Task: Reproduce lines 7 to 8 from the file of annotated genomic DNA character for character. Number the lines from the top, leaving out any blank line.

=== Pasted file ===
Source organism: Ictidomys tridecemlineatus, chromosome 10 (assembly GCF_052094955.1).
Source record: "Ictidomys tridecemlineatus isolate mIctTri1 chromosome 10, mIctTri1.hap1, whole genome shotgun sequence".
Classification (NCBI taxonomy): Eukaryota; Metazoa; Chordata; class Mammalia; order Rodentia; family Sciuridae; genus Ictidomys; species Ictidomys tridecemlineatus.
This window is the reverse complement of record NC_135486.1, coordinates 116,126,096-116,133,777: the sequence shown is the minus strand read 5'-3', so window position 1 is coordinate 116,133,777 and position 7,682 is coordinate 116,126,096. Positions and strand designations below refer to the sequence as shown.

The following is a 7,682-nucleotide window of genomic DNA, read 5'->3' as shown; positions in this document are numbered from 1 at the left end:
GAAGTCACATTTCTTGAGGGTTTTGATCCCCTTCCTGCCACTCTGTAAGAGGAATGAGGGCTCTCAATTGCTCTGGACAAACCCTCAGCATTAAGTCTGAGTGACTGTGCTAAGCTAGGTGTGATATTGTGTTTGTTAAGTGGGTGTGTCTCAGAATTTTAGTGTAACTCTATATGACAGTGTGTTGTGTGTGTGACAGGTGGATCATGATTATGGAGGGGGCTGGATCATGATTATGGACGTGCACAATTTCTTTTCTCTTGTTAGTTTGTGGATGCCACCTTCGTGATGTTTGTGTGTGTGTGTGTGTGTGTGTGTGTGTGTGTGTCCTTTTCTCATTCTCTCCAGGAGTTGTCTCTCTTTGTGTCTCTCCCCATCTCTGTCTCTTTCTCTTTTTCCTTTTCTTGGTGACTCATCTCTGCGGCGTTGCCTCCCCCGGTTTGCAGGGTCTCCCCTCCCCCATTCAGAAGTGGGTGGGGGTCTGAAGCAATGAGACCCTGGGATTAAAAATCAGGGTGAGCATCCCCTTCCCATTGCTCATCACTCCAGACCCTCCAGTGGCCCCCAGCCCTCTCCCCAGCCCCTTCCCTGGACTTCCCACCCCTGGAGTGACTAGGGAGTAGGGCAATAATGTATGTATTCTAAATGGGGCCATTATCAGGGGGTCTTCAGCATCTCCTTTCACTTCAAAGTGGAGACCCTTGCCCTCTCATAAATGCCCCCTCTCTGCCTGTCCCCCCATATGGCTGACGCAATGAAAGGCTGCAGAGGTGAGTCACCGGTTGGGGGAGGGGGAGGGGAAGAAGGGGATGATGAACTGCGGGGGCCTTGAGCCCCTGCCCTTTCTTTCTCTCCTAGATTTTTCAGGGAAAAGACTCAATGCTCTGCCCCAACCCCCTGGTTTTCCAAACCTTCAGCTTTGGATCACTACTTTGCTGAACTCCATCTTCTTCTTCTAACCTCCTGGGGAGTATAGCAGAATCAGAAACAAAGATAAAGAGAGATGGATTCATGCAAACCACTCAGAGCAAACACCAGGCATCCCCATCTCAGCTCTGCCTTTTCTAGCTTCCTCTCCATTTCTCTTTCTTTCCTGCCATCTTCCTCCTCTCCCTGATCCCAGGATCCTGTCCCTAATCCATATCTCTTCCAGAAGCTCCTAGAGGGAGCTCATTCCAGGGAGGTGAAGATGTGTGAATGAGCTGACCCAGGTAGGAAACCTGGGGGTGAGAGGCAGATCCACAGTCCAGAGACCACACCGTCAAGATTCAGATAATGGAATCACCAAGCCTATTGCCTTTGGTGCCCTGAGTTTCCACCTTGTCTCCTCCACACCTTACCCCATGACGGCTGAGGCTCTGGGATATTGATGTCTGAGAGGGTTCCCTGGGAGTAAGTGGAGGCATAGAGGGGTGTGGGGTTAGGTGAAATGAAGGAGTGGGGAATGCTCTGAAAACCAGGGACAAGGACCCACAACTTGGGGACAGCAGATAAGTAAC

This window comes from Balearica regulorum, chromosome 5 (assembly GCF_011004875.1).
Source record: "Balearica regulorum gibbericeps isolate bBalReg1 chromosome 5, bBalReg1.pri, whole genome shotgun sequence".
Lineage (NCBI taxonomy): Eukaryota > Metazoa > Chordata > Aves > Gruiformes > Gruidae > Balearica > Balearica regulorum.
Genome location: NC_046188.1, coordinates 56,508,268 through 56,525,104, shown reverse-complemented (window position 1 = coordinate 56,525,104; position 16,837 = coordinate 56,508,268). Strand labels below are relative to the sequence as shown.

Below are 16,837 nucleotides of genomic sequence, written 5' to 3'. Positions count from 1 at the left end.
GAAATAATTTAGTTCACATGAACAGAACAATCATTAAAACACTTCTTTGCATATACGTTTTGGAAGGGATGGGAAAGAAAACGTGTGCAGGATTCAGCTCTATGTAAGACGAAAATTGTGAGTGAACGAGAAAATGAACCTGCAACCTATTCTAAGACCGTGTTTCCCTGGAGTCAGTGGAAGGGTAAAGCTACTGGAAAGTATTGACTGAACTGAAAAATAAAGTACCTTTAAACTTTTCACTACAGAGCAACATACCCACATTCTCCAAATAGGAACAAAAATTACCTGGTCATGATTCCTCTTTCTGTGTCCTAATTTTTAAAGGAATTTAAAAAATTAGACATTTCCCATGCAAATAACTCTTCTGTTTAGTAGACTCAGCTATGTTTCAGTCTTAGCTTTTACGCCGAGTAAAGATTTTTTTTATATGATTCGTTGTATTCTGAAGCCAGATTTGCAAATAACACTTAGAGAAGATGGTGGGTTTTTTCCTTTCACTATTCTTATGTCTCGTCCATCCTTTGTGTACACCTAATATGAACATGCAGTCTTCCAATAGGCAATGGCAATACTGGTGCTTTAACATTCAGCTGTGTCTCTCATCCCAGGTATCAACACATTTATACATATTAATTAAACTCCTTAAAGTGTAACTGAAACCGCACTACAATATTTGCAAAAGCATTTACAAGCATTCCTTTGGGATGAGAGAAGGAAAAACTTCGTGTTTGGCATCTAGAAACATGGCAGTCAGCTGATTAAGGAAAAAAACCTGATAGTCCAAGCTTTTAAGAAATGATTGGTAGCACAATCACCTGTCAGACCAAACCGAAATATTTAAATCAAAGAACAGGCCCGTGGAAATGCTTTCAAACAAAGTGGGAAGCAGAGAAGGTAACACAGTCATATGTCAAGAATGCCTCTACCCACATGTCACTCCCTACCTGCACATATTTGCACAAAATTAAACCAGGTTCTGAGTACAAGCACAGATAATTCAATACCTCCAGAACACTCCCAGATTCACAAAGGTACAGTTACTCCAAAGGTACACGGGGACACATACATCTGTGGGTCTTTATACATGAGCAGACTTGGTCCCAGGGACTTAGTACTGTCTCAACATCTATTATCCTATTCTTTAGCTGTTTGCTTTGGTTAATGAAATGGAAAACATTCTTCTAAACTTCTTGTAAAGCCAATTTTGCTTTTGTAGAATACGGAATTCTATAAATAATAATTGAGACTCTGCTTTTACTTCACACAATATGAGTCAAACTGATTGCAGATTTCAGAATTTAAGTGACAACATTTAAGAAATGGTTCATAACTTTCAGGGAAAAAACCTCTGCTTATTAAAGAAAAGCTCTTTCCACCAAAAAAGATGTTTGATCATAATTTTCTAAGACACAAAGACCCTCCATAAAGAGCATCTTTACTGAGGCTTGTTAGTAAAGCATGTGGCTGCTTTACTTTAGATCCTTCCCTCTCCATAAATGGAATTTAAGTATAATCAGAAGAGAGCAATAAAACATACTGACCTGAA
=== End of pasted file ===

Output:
This window comes from Balearica regulorum, chromosome 5 (assembly GCF_011004875.1).
Source record: "Balearica regulorum gibbericeps isolate bBalReg1 chromosome 5, bBalReg1.pri, whole genome shotgun sequence".